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Assets should differentiate between built and source
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When managing assets for a project, most of them are treated in some way before deployment. Here are some examples:

  • Images are compressed and optimized for the web. JPEGs could also be converted into WEBP, PNGs can be optimized via quantization to generate huge performance wins
  • scss files can be compiled and somewhat minified to reduce the load
  • js files can be minified, reducing their footprint significantly

Currently, we always place these files directly in their corresponding /assets folder, for example /assets/js. Making it somewhat harder for applications to make a distinction between compiled and minified and source.

Most often, the approach I've seen is to use an addition to the extension, like /assets/js/myjs.min.js, but using something like /assets/deploy/js/my.js, or even /assets/deploy/20191125/js/my.js makes it incredibly easy to:

  1. Invalidate caches on CDNs, since the entire path has changed
  2. Rewrite the file names between staging, and production.

The code in our URL::asset function, just adds the base_url and /assets to the parameter it receives. Configuring the /assets part should be trivial, and have virtually no impact in the performance of the application, while being dead-simple to configure.

An automatically generated environments file could contain information on where the building tools placed, or should place, the built files.

Event Timeline

cesar triaged this task as High priority.Dec 5 2019, 12:01 PM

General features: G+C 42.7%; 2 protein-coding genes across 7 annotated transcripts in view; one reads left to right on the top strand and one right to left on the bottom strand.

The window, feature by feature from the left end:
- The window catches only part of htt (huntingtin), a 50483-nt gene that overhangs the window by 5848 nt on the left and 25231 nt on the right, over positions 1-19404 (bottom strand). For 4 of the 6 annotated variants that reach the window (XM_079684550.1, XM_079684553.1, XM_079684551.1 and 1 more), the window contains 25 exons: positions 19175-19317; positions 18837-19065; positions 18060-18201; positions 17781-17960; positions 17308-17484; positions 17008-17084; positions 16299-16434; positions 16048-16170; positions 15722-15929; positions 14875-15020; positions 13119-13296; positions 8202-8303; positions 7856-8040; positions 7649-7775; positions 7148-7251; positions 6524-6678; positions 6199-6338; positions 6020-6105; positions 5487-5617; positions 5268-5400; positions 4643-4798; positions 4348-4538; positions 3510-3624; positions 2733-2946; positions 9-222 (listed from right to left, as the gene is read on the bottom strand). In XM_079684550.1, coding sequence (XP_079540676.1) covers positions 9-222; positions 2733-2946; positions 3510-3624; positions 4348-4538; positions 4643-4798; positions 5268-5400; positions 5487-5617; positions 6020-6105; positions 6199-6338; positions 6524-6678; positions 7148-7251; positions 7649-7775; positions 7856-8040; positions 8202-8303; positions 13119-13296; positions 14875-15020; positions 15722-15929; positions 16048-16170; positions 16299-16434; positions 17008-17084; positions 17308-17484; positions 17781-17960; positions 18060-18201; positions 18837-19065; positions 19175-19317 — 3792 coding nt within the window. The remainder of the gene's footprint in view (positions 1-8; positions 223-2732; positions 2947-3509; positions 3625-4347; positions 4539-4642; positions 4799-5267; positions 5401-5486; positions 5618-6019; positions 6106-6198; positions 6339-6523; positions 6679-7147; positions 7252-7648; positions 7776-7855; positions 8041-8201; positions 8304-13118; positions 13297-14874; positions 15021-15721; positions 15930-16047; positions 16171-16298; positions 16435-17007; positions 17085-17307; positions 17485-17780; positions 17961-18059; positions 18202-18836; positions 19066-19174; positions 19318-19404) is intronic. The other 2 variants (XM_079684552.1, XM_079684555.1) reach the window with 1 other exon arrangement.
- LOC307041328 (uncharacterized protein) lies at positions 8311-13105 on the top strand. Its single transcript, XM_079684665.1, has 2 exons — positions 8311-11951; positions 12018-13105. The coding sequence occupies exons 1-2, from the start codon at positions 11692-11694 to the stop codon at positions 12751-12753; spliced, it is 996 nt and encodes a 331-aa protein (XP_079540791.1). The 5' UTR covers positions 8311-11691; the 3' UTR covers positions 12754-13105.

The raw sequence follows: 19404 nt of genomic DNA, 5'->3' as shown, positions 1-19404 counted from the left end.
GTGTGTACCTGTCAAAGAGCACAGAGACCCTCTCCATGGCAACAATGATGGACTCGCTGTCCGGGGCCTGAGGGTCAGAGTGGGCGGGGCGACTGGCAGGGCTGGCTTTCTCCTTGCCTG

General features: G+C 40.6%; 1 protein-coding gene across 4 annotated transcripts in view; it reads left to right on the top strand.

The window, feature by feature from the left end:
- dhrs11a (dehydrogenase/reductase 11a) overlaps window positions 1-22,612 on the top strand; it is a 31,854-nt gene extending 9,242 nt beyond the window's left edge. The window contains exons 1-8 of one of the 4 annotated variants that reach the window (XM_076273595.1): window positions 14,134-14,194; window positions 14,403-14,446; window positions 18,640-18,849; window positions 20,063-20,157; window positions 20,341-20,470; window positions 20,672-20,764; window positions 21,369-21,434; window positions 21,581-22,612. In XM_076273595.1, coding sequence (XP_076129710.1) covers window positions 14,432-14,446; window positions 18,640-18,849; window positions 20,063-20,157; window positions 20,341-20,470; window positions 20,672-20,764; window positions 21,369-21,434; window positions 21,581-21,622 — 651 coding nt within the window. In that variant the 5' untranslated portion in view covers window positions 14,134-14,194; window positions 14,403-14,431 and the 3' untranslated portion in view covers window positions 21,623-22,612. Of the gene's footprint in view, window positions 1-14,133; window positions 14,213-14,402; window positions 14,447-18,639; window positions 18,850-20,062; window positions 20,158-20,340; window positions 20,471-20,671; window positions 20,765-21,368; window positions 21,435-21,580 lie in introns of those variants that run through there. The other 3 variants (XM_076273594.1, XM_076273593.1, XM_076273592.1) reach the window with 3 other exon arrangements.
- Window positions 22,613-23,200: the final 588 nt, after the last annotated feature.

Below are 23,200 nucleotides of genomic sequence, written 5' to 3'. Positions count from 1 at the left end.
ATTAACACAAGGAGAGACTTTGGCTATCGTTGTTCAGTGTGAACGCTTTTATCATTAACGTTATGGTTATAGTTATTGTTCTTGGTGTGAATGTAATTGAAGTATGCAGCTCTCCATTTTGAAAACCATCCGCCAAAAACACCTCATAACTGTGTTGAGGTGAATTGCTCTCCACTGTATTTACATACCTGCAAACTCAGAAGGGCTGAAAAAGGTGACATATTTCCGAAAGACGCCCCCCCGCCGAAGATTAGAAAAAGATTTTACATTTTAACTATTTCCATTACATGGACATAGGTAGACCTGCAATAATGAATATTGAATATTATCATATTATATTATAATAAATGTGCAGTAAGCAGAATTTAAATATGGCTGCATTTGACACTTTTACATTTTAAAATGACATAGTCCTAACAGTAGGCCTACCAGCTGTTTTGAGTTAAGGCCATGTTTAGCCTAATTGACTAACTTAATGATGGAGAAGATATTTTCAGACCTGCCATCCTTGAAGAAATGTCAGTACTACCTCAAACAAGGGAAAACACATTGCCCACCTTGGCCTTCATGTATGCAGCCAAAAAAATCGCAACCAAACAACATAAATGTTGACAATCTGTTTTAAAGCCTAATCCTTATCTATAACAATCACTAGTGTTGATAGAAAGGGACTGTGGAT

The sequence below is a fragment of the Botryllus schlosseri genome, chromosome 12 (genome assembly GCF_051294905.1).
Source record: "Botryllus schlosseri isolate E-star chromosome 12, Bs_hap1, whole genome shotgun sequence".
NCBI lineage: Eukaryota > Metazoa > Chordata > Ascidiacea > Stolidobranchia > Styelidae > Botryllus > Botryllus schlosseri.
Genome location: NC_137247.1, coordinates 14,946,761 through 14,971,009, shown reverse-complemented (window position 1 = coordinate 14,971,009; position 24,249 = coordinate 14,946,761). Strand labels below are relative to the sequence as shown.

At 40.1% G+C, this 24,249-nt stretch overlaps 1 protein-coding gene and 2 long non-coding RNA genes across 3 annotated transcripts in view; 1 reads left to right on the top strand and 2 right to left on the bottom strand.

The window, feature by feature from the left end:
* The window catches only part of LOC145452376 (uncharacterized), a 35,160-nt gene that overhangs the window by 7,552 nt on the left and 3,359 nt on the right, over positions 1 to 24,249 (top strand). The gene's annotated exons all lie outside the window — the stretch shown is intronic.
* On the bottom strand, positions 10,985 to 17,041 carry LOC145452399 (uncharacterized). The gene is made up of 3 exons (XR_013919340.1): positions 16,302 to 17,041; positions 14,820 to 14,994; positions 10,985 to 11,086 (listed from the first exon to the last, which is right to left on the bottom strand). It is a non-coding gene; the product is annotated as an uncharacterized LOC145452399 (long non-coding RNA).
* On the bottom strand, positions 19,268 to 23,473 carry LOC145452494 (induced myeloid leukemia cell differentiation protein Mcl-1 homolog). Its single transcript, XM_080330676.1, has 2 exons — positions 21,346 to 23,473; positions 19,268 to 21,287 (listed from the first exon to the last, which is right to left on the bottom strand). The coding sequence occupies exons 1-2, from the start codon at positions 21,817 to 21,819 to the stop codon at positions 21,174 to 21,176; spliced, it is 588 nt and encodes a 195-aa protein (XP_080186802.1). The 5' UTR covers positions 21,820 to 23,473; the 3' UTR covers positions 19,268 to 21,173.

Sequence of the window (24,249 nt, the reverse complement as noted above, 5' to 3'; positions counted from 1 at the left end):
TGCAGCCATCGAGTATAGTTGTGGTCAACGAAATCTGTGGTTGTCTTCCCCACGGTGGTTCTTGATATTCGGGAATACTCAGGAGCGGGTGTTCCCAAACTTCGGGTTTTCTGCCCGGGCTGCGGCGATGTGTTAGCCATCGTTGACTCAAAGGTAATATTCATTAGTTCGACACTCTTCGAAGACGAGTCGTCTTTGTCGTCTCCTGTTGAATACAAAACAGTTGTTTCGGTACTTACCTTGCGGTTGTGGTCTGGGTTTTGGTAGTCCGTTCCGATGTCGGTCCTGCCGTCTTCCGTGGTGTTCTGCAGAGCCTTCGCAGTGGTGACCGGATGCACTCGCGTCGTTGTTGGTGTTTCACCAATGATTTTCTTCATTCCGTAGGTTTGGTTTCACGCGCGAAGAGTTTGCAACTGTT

cesar created this task.
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cesar added a parent task: Unknown Object (Maniphest Task).Dec 23 2019, 10:30 AM

I have a few gripes with the way this works, but for now, it should be providing a basic API to be iterating upon.
The system allows building assets by checking the extension, and will compile scss, js, png and jpeg - all other file types will just be mindlessly moved to the build directory.

With every one of these releases, Spitfire applications are becoming more 'compiled'. A Spitfire app now can't be deployed from a repository by just cloning it, but instead the app gets deployed on the server, assets build, dependencies checked and databases set-up. While this is a departure from the run-n-gun approach we had up until now, it should provide a safe balance between ease of set-up (a Spitfire application should take no more than a minute or two to deploy to production) and consistent set ups (I hate finding out hours later that GD is not working properly, or that we should have added imagemagik to the mix).

cesar closed this task as Resolved.Apr 30 2020, 12:19 PM